overnight baked oatmeal

When we were in Pennsylvania, Amber served us baked oatmeal for breakfast. She’d mixed it up the evening before, after we’d cleaned up from the birthday dinner, stirring together oats and sugar, milk and eggs. She divided the batter between two pans and then grabbed a bag of blueberries from the freezer and, sprinkling out a generous amount, covered the tops of the cakes completely. The she slipped the pans into the cold oven and set it for delayed bake.

I was fascinated. The batter didn’t sour overnight? Would the blueberries sink in? What else did she use her delay bake for? Did the oven turn off automatically? Had she ever burned anything? And so on.

The baked oatmeals were delicious. Their overnight rest had softened and plumped the oats, and the cakes baked up high, the blueberries capping the cake with juicy sweetness.

Back home, my husband and I studied the oven manual, trying to figure out the fancy settings. We first set the clock and then the delay bake, and then we stood there, waiting for the oven to whoosh on at the appointed time — I certainly didn’t want to burn the house down while we slept. Satisfied that all was in working order, I mixed up a batch of Amber’s baked oatmeal and popped it in the oven.

The next morning, I was still in bed when I heard the oven peep that it was at temperature. Soon after, the smell of baking oats wafted up the stairs. By the time I walked into the kitchen, breakfast was five minutes from being done.

While similar to my standard recipe, Amber’s is a little less sweet and more cake-like, thanks to the overnight soak. In my recipe — a fast mix-and-bake affair — the oats rise to the top a little, leaving a thin custardy layer of buttery egg on the bottom. I liked that sweet layer, but the children did not. Amber’s recipe, now, they much prefered.

“It’s way better, Mom,” my older son said. “Way better.”

I agree.

Also, delay bake is awesome and I love my oven.
The end.

Overnight Baked Oatmeal 
Adapted from Amber’s recipe.

The first time I made this, I used rolled oats, but then I discovered a sack of quick cooking steel cut oats — they looked very similar to Amber’s hand-rolled oats — and snatched them right up. It’s funny though — Amber fusses about her hand-rolled oats. She thinks they make her granola and baked oatmeal too chewy. But the chewiness is exactly what we love! Do what you want: For a more nubbly, nutty baked oatmeal, use the Costco fancy cut oats, or regular rolled oats, and for a cakier baked oatmeal, use quick oats. Either way, it will be delicious.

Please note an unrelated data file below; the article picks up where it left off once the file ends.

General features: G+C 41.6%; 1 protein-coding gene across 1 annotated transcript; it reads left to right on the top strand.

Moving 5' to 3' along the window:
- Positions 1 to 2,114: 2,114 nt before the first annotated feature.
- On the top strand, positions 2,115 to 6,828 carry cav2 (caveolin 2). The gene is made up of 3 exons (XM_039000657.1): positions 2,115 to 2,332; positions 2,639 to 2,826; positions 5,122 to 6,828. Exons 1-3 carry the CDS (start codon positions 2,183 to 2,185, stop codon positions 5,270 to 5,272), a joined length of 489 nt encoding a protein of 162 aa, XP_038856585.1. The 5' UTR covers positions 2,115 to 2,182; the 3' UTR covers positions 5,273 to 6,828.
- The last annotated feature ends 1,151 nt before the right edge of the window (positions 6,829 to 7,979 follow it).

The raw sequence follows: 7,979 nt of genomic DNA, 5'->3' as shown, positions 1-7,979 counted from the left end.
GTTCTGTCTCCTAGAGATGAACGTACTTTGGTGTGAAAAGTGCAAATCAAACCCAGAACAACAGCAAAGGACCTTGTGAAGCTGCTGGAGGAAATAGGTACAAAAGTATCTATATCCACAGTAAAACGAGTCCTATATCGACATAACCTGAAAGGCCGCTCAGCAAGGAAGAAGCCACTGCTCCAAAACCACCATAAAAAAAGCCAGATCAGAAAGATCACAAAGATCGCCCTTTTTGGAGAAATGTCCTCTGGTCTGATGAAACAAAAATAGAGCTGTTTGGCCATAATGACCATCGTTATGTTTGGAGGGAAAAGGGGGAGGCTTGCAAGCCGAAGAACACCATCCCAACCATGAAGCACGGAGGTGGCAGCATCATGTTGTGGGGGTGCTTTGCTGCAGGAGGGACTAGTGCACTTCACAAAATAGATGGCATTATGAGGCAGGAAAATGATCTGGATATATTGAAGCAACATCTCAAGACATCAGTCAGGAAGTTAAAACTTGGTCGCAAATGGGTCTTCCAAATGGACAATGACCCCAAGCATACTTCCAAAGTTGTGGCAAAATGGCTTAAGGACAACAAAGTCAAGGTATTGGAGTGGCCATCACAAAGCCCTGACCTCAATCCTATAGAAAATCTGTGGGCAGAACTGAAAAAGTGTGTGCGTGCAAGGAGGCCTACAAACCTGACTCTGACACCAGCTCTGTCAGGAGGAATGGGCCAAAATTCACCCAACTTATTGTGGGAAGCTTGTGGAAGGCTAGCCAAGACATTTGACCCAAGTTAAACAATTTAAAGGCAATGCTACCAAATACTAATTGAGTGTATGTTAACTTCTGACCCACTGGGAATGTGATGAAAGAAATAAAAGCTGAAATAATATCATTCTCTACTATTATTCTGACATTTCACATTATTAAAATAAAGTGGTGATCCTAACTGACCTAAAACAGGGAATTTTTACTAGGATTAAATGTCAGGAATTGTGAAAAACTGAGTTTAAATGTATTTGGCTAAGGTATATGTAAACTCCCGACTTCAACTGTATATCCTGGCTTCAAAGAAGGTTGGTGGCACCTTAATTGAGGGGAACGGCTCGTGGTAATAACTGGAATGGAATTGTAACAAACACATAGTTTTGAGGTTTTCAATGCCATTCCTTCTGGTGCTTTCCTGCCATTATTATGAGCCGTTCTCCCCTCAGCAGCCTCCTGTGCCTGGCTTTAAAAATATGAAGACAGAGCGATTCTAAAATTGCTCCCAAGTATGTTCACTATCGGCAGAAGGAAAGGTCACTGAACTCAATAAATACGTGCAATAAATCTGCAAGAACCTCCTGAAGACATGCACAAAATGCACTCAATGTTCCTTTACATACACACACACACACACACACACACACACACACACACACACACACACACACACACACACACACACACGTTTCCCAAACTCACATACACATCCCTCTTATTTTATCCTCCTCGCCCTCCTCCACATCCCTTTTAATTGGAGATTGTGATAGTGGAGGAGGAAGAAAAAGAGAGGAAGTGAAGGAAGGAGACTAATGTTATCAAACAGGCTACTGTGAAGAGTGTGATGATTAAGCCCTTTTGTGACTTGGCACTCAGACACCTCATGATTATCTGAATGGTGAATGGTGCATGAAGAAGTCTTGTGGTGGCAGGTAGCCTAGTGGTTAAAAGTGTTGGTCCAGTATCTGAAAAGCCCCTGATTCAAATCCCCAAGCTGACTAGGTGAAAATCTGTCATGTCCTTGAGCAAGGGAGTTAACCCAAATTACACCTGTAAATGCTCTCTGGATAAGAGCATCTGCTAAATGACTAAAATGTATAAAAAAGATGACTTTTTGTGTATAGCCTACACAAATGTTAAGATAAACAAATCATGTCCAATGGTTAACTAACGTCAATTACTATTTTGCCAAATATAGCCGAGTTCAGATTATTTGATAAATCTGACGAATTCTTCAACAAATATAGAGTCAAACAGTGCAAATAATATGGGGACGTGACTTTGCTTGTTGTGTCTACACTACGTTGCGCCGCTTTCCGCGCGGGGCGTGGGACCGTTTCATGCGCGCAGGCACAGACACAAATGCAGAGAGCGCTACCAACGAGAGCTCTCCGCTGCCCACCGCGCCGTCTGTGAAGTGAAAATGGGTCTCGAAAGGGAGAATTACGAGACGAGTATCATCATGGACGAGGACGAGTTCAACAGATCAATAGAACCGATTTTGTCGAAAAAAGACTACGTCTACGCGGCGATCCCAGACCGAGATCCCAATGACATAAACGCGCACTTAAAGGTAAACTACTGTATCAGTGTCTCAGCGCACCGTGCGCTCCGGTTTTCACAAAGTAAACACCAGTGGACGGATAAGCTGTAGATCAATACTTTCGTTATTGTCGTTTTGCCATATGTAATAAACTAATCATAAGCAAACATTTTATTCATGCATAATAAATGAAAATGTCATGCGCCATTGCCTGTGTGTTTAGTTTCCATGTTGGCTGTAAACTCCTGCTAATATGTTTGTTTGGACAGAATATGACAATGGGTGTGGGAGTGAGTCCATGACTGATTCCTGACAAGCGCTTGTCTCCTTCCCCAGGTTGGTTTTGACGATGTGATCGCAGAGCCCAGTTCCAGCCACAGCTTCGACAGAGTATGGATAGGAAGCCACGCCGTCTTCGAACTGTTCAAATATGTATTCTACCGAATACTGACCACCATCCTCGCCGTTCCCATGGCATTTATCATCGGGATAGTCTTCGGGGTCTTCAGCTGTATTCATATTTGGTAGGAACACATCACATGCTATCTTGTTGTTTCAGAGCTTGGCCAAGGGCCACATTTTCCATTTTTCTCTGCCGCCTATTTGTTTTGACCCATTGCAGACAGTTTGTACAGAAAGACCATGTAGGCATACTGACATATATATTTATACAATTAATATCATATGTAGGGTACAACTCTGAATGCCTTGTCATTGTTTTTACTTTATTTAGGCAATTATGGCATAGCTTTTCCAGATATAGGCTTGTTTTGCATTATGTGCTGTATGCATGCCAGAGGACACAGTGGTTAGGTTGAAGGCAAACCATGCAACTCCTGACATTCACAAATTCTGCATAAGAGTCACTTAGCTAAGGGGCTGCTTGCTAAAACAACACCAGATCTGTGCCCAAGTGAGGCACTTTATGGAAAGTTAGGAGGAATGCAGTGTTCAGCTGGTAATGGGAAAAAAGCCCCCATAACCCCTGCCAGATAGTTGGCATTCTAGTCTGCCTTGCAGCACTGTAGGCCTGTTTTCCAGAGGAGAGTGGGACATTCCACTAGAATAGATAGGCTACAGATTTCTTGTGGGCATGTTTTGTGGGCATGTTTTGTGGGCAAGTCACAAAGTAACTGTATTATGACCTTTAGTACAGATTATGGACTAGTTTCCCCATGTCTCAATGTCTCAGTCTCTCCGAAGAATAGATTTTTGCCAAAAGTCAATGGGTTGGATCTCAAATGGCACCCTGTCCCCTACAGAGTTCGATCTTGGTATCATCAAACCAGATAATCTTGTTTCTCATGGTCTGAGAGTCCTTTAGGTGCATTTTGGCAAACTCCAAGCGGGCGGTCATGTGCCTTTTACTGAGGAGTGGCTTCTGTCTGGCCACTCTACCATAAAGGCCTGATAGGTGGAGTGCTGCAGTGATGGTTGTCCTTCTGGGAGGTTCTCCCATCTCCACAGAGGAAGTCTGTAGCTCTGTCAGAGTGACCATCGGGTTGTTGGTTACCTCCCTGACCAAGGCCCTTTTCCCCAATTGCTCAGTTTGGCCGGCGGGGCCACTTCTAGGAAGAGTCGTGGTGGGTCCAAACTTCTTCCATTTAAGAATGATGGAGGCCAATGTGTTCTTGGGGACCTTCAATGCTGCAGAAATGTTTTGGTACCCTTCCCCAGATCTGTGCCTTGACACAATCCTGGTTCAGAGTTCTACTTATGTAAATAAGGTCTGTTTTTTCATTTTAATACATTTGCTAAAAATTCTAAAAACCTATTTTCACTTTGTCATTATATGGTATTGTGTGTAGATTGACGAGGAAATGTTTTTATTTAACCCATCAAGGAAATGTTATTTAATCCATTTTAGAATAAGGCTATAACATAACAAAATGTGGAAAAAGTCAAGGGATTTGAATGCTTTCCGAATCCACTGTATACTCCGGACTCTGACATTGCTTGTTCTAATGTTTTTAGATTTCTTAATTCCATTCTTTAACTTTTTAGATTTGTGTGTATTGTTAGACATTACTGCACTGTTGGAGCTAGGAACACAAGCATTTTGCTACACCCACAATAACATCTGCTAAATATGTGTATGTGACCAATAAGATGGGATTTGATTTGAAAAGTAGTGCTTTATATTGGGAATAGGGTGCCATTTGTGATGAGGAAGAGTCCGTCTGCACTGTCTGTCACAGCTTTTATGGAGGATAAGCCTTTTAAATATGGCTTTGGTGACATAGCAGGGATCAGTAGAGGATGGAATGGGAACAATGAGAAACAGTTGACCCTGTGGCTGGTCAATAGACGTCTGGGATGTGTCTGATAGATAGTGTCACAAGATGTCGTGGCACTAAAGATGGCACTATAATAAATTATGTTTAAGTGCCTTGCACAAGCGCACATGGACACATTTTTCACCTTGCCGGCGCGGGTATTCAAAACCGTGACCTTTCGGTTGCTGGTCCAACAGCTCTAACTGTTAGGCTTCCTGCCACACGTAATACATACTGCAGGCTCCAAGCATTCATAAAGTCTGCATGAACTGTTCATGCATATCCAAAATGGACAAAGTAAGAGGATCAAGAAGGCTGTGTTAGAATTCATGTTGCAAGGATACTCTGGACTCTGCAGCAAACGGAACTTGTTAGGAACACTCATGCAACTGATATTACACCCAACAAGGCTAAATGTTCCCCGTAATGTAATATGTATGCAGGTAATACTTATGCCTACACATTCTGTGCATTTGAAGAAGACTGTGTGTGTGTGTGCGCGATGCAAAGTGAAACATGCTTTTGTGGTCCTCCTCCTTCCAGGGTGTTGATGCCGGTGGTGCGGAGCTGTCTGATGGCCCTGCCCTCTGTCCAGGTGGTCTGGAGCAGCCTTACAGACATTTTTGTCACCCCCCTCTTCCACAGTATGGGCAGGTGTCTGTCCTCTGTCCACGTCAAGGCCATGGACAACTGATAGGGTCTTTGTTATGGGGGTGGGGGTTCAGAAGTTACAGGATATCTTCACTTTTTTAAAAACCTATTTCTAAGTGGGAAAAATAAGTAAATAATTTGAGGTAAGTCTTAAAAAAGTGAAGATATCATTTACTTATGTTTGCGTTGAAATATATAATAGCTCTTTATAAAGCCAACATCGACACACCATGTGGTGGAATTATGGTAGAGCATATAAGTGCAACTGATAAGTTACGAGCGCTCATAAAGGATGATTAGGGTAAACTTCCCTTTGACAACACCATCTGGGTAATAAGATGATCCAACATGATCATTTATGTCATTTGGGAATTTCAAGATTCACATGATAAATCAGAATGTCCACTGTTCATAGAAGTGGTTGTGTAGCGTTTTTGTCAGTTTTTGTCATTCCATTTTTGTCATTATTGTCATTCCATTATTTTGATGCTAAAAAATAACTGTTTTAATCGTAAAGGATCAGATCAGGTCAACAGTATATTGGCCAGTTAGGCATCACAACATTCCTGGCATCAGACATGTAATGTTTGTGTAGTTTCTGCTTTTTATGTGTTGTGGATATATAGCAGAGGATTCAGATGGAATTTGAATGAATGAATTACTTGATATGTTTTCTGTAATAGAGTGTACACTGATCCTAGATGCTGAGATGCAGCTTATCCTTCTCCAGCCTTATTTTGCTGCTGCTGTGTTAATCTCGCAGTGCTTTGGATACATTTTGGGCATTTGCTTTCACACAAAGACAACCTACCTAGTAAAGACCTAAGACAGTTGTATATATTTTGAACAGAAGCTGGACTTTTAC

Amber uses a scale to measure her oil — just plops the mixing bowl on the scales, tares it, and then glug-glugs in the oil — so she doesn’t have to dirty a measuring cup.

4½ cups rolled oats
¾ cup sugar
1 tablespoon baking powder
1 teaspoon cinnamon
1¼ teaspoon salt
3 eggs
1½ cups milk
6 tablespoons (75 grams) oil
¾ cup (200 grams) applesauce
2 cups frozen blueberries, optional

Stir together the dry ingredients and mix in the wet (except for the blueberries). Pour the batter into a buttered 9×12-inch pan. Sprinkle the blueberries on top — I lightly stirred them into the top layer of batter, but Amber did not.

Let the pan sit on the counter, or in a cold oven, at room temperature overnight. In the morning, bake for 30 minutes (40 minutes, if using delay bake) at 350 degrees.

Serve warm, with milk. (Or, ignore the coffee shop’s “no outside food or drink” sign and eat cold, out of a tupperware box, breaking off bite-sized pieces and shoveling them into your mouth when no one is looking, shh.)

This same time, years previous: a new routine, the quotidian (1.23.17), and so it begins, hobo beans, rocks in my granola and other tales, polenta and greens, chuck roast braised in red wine.


  • lisa

    I've made baked oatmeal for years! We love it. My recipe is from a friend who got it from an Amish family years ago…..it's very similar to this one!

  • Lana

    The delay bake feature of my stove broke years ago. Sigh…..

    But, I recently bought a Zojirushi rice cooker and I can load it with steel cut oats the night before and set the time I want it to finish and they are waiting piping hot and ready to eat when we come down in the morning. Aldi has steel cut oats so that is my easy place to pick them up.

  • Margo

    I adore my timed/delay bake!!! I use it at least once a week – most recently when I was running a late afternoon errand and I wanted the potatoes to start baking for supper.

    I also adore mixing up breakfast the night before and doing what Amber does (also love her blueberry technique – will try that next time). I call this the "night kitchen" method and you can do it with any baked good that uses double-acting baking powder. I've done muffins, coffee cakes, and baked oatmeal. . . and it's soooooo luxurious to smell breakfast when I get out of bed, almost like I have a cook or my mom out in my kitchen making the morning smell good. . .

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